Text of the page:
Damn Right, I've Got the Blues
First Appeared in The Music Box, May 2005, Volume 12, #5
Written by John Metzger
Tue May 24, 2005, 12:00 AM CDT
Throughout the 1960s, Buddy Guy was at the forefront of Chicago’s blues scene, and in essence, it’s his legendary output during this decade that links Muddy Waters, Howlin’ Wolf, and B.B. King with Jeff Beck, Eric Clapton, and Jimi Hendrix. As the ’70s mutated into the ’80s, however, the master showman increasingly found himself drifting into such obscurity that he was unable to secure a recording contract. In 1991, when he issued Damn Right, I’ve Got the Blues, his first studio effort in 10 years, everything changed for the better. Flanked by the likes of Clapton, Beck, and Mark Knopfler and backed by a band that featured the Memphis Horns, drummer Richie Hayward from Little Feat, and bass player Greg Rzab (who later spent time with The Black Crowes), Guy staged a mammoth comeback that has kept him aloft ever since. Granted, some of his song selections — most notably, Sir Mac Rice’s Mustang Sally, Eddie Boyd’s Five Long Years, and Louis Jordan’s Early in the Morning — were turned into blues-rock clichés a long time ago, and it also is true that at times, the album’s production approached the edge of being a tad too slick for its own good. Yet, in the end, it was Guy who raised the material above its deficiencies and transformed it into a set that remains staggeringly captivating.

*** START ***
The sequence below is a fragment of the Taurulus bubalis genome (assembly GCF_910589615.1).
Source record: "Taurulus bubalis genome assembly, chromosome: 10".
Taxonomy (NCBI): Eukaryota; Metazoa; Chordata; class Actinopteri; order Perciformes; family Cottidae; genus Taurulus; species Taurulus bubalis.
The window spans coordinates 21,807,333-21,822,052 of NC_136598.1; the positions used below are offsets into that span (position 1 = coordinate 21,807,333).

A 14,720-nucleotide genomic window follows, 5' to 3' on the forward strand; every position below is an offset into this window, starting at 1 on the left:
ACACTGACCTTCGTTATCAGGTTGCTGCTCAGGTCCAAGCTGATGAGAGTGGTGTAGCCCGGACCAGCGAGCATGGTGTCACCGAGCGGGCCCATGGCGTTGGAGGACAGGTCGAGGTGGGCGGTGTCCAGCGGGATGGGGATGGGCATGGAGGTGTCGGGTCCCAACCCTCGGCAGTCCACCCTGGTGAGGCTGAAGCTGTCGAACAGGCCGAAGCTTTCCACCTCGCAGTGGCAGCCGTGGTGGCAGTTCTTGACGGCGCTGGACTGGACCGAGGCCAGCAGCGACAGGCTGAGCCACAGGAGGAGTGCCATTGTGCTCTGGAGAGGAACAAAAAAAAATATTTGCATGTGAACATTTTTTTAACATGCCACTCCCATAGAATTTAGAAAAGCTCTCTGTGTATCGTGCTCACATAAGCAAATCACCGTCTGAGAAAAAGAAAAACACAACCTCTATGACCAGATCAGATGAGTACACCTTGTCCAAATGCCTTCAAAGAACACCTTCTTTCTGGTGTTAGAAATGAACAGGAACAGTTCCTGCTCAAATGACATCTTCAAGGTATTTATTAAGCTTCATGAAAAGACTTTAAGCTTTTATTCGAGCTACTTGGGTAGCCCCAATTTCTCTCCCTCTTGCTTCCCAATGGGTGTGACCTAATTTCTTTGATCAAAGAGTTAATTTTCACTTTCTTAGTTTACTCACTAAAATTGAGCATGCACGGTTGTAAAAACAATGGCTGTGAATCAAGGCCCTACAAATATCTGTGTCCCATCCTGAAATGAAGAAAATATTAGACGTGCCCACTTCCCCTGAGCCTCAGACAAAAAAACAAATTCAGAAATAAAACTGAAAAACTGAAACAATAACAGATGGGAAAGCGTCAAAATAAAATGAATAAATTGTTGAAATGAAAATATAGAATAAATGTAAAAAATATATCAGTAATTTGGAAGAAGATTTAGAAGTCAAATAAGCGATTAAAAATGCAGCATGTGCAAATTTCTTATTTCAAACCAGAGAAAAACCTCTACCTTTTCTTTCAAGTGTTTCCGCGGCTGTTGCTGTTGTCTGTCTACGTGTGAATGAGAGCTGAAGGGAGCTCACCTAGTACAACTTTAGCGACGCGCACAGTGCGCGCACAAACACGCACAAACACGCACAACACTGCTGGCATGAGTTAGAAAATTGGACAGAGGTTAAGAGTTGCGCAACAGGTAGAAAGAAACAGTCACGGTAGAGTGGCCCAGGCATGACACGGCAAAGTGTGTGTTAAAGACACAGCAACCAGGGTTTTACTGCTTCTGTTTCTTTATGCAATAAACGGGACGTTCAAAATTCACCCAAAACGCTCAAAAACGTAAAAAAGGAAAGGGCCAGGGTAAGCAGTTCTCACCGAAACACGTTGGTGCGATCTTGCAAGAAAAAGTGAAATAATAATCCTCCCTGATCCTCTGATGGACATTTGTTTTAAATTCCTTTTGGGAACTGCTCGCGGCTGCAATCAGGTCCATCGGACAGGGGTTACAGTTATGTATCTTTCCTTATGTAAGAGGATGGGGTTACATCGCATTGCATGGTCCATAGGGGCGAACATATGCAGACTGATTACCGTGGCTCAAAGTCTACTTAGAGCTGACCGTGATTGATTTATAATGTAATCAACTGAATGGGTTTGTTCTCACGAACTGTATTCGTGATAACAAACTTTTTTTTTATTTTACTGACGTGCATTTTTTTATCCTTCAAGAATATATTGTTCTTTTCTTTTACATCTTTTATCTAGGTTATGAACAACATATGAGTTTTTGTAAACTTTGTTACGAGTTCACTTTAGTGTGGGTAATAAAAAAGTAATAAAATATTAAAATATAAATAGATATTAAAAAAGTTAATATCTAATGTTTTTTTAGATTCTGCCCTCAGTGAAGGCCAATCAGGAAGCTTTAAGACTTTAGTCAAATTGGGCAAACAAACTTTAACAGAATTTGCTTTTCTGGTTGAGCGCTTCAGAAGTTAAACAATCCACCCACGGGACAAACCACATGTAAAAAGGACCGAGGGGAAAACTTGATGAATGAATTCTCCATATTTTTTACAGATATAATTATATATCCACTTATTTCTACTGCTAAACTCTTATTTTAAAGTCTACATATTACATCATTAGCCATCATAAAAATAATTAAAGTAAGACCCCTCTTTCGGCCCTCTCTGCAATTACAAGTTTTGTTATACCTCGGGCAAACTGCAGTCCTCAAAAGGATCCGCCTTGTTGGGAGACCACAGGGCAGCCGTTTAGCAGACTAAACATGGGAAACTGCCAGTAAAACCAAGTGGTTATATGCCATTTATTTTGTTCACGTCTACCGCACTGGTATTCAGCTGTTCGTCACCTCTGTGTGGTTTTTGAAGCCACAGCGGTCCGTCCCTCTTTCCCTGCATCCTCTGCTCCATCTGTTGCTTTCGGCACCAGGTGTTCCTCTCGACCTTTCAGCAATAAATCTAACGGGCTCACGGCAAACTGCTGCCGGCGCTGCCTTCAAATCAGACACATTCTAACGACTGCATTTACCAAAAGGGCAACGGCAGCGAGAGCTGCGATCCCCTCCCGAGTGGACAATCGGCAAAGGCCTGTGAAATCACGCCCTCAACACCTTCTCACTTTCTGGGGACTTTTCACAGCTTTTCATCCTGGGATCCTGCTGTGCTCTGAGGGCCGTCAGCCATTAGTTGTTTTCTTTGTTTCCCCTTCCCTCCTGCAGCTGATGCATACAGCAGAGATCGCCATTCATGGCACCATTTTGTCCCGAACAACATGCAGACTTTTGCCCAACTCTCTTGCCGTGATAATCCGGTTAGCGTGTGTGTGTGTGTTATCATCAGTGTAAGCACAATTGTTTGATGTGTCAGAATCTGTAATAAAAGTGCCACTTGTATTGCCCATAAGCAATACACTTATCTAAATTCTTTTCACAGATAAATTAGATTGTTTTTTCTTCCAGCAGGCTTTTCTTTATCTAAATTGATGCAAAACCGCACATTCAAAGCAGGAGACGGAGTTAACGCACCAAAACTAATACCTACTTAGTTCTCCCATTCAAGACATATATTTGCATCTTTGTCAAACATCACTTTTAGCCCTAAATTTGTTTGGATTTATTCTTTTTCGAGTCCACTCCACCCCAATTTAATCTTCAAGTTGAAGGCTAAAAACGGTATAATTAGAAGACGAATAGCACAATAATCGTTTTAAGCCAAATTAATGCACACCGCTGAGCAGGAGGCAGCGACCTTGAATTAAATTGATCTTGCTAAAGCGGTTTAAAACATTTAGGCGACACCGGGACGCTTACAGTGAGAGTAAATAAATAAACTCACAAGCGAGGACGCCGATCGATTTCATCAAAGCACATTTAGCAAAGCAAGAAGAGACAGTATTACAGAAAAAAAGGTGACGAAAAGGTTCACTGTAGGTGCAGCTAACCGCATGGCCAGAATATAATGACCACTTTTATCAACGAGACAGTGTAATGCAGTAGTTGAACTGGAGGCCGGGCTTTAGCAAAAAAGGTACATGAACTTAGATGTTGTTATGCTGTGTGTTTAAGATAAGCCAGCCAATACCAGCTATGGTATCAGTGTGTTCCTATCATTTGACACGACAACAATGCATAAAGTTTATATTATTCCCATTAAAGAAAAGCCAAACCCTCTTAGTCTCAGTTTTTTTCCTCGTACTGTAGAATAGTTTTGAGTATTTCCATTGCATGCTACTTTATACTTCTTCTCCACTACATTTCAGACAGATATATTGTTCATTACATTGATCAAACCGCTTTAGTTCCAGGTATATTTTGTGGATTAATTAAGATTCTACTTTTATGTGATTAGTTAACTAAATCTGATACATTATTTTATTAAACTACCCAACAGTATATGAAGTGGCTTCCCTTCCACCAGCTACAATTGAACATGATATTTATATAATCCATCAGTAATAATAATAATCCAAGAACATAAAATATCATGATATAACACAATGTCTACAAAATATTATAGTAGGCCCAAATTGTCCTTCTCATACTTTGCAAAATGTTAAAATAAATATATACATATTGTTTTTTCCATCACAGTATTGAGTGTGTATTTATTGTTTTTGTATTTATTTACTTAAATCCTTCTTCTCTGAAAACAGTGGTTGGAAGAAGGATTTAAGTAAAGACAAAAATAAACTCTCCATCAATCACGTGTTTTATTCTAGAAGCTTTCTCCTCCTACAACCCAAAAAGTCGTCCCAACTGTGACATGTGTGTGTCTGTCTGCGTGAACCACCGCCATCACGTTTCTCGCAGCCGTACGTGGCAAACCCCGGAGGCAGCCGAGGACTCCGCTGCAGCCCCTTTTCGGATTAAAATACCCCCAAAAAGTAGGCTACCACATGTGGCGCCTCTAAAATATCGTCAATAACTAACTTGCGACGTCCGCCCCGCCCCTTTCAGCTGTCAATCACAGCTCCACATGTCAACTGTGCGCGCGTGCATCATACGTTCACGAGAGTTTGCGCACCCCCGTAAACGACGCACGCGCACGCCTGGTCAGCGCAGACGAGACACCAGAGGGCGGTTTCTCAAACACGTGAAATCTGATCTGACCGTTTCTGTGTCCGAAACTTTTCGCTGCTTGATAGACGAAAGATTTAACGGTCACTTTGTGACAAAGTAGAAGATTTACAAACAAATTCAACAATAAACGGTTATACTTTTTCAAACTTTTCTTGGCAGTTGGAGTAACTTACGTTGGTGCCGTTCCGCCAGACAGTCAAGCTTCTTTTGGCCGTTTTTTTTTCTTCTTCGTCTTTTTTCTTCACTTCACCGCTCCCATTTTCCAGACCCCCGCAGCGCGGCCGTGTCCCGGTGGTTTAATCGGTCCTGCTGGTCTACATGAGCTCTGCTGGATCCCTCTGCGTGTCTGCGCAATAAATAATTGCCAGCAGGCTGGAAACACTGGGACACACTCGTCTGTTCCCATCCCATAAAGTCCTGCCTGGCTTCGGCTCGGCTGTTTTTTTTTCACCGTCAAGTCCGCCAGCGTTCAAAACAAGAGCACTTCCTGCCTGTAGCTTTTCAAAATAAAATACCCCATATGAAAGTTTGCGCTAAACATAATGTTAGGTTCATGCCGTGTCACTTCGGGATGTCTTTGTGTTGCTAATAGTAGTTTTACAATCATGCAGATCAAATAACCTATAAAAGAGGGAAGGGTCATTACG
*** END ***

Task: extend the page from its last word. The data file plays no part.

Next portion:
The title track, with its searing lead guitar, soulful vocals, and sturdy rhythmic chug, provides more than enough reason as to why Damn Right, I’ve Got the Blues not only notched for Guy a much-deserved Grammy win for Contemporary Blues Album of the Year, but also helped fellow Chicagoan Otis Rush to relaunch his own career. Even so, the tune merely set the stage for the explosive force that followed. Five Long Years, for example, may have been underscored by Mick Weaver’s playful piano accompaniment, but it was Guy’s anguished, gospel-infused wails and his tear-stained guitar overtures that stuffed the song to the brim with emotion. Elsewhere, he slathered Too Broke to Spend the Night with tumultuously angered peals of guitar and took his time fully developing the textured mourning of Jessie Robinson’s Black Night — all before he concluded the effort with Rememberin’ Stevie, a rousing tribute to Stevie Ray Vaughan. Although the expanded edition of Damn Right, I’ve Got the Blues was remastered, the sonic differences are subtle rather than dramatic, but tacked onto the new edition are two selections (Doin’ What I Like Best and Trouble Don’t Last), which previously had been available only in the U.K. as B-sides. Both are worthy additions to a modern day gem that shouldn’t be missed at any cost.
Of Further Interest...
Damn Right, I've Got the Blues [Expanded Edition] is available
from Barnes & Noble. To order, Click Here!
1 Star: Pitiful
2 Stars: Listenable
3 Stars: Respectable
4 Stars: Excellent
5 Stars: Can't Live Without It!!
Copyright © 2005 The Music Box